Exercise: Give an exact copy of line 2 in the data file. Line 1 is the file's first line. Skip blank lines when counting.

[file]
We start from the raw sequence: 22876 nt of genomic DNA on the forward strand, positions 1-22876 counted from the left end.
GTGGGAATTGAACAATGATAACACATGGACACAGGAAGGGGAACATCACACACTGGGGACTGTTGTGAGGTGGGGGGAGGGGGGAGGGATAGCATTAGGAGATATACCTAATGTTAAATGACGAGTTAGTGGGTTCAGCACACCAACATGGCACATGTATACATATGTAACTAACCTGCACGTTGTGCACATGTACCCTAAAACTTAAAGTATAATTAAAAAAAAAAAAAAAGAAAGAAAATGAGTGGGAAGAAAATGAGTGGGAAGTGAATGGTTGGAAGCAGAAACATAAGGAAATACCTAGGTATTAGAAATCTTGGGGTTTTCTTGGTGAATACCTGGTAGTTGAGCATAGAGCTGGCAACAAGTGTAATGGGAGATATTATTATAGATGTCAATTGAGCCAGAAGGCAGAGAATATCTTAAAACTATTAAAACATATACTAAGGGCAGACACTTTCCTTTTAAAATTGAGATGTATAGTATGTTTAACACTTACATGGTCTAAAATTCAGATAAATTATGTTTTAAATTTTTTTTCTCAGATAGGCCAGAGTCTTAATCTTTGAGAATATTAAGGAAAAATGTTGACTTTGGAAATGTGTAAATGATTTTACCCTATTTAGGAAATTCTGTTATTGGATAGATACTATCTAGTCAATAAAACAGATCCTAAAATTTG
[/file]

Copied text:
GTGGGAATTGAACAATGATAACACATGGACACAGGAAGGGGAACATCACACACTGGGGACTGTTGTGAGGTGGGGGGAGGGGGGAGGGATAGCATTAGGAGATATACCTAATGTTAAATGACGAGTTAGTGGGTTCAGCACACCAACATGGCACATGTATACATATGTAACTAACCTGCACGTTGTGCACATGTACCCTAAAACTTAAAGTATAATTAAAAAAAAAAAAAAAGAAAGAAAATGAGTGGGAAGAAAATGAGTGGGAAGTGAATGGTTGGAAGCAGAAACATAAGGAAATACCTAGGTATTAGAAATCTTGGGGTTTTCTTGGTGAATACCTGGTAGTTGAGCATAGAGCTGGCAACAAGTGTAATGGGAGATATTATTATAGATGTCAATTGAGCCAGAAGGCAGAGAATATCTTAAAACTATTAAAACATATACTAAGGGCAGACACTTTCCTTTTAAAATTGAGATGTATAGTATGTTTAACACTTACATGGTCTAAAATTCAGATAAATTATGTTTTAAATTTTTTTTCTCAGATAGGCCAGAGTCTTAATCTTTGAGAATATTAAGGAAAAATGTTGACTTTGGAAATGTGTAAATGATTTTACCCTATTTAGGAAATTCTGTTATTGGATAGATACTATCTAGTCAATAAAACAGATCCTAAAATTTG